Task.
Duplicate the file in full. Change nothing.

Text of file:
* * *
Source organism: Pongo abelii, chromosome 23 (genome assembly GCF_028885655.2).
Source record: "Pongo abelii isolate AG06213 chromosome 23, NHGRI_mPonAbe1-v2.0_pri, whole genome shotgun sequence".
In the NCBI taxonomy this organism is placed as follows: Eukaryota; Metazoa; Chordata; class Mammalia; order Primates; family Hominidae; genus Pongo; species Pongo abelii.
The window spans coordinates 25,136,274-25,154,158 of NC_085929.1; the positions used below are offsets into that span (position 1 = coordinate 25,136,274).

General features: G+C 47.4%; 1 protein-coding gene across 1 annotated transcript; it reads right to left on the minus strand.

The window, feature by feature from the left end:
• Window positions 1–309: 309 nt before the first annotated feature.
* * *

Source organism: Pongo abelii, chromosome 23 (genome assembly GCF_028885655.2).
Source record: "Pongo abelii isolate AG06213 chromosome 23, NHGRI_mPonAbe1-v2.0_pri, whole genome shotgun sequence".
In the NCBI taxonomy this organism is placed as follows: Eukaryota; Metazoa; Chordata; class Mammalia; order Primates; family Hominidae; genus Pongo; species Pongo abelii.
The window spans coordinates 25,136,274-25,154,158 of NC_085929.1; the positions used below are offsets into that span (position 1 = coordinate 25,136,274).

General features: G+C 47.4%; 1 protein-coding gene across 1 annotated transcript; it reads right to left on the minus strand.

The window, feature by feature from the left end:
• Window positions 1–309: 309 nt before the first annotated feature.